THE most illustrious ornament of the reign of Edward the Third, and of his successor Richard the Second, was Jeffrey Chaucer; a poet with whom the history of our poetry is by many supposed to have commenced; and who has been pronounced, by a critic of unquestionable taste and discernment, to be the first English versifier who wrote poetically. He was born in the year 1328, and educated at Oxford, where he made a rapid progress in the scholastic sciences as they were then taught: but the liveliness of his parts, and the native gaiety of his disposition, soon recommended him to the patronage of a magnificent monarch, and rendered him a very popular and acceptable character in the brilliant court which I have above described. In the mean time, he added to his accomplishments by frequent tours into France and Italy, which he sometimes visited under the advantages of a public character. Hitherto our poets had been persons of a private and circumscribed education, and the art of versifying, like every other kind of composition, had been confined to recluse scholars. But Chaucer was a man of the world : and from this circumstance we are to account, in great measure, for the many new embellishments which he conferred on our language and our poetry. The descriptions of splendid processions and gallant carousals, with which his works abound, are a proof that he was conversant with the practices and diversions of polite life. Familiarity with a variety of things and objects, opportunities of acquiring the fashionable and courtly modes of speech, connections with the great at home, and a personal acquaintance with the vernacular poets of foreign countries,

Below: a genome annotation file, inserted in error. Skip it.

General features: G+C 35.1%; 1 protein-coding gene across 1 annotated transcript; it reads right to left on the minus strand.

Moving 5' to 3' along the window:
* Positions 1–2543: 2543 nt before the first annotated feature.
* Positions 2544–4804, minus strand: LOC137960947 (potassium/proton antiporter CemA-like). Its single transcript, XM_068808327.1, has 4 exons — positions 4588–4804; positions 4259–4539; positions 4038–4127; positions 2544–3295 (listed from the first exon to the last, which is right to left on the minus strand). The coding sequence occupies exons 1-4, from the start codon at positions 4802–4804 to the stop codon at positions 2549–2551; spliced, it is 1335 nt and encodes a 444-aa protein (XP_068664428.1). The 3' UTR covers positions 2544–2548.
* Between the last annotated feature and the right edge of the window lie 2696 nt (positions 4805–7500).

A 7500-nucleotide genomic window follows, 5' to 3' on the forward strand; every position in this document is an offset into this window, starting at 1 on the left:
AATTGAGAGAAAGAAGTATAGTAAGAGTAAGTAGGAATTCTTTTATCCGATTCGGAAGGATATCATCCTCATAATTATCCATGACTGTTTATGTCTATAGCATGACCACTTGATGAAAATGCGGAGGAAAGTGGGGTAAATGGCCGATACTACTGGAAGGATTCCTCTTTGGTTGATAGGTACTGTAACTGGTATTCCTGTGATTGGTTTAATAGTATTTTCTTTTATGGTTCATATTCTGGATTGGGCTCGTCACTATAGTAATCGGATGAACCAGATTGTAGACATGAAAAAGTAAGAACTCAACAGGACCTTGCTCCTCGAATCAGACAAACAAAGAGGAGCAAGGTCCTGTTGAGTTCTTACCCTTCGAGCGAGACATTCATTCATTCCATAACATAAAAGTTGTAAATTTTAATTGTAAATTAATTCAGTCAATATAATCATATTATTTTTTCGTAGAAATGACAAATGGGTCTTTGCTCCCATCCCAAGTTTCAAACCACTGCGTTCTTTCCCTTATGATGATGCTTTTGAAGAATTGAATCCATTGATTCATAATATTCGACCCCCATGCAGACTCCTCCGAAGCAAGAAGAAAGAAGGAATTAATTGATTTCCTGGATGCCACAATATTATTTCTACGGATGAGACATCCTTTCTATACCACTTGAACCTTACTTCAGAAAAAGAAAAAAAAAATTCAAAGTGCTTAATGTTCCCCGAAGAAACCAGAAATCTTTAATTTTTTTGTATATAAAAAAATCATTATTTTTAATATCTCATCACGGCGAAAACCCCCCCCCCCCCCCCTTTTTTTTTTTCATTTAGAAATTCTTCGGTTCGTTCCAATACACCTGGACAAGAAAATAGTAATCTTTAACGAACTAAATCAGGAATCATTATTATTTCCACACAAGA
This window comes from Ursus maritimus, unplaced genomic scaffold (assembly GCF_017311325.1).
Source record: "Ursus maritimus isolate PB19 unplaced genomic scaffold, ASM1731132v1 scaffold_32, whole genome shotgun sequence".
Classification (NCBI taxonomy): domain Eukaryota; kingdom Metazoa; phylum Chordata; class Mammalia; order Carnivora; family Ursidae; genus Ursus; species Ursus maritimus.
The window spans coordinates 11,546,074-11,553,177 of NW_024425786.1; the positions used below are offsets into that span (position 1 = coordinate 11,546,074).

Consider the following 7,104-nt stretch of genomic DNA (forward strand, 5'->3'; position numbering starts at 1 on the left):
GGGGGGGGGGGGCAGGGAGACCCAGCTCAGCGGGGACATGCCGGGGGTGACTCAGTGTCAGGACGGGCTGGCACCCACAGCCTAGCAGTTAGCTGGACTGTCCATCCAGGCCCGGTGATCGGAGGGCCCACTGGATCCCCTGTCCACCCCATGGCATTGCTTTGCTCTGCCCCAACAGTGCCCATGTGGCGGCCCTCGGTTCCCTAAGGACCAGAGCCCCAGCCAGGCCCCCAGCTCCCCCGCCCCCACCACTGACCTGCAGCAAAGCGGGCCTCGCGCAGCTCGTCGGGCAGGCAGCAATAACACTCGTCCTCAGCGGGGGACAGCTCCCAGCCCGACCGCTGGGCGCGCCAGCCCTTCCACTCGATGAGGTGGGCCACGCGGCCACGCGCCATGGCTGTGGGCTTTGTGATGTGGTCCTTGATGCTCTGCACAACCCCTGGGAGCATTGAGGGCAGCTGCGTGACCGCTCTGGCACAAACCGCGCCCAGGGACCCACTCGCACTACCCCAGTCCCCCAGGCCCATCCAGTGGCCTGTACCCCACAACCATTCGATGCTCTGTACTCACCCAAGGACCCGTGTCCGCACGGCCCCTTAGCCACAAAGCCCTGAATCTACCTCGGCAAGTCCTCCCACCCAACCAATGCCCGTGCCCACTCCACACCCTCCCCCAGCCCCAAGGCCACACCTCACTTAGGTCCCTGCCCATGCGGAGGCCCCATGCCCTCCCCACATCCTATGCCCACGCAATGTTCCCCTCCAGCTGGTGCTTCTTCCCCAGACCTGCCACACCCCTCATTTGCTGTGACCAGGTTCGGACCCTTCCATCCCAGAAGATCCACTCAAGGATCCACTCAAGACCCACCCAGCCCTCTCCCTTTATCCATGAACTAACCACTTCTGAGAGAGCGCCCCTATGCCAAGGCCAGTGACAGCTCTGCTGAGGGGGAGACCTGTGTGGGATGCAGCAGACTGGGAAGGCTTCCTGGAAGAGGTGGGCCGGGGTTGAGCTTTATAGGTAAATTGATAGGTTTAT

a Johnson's Diction. Pref. p. 1.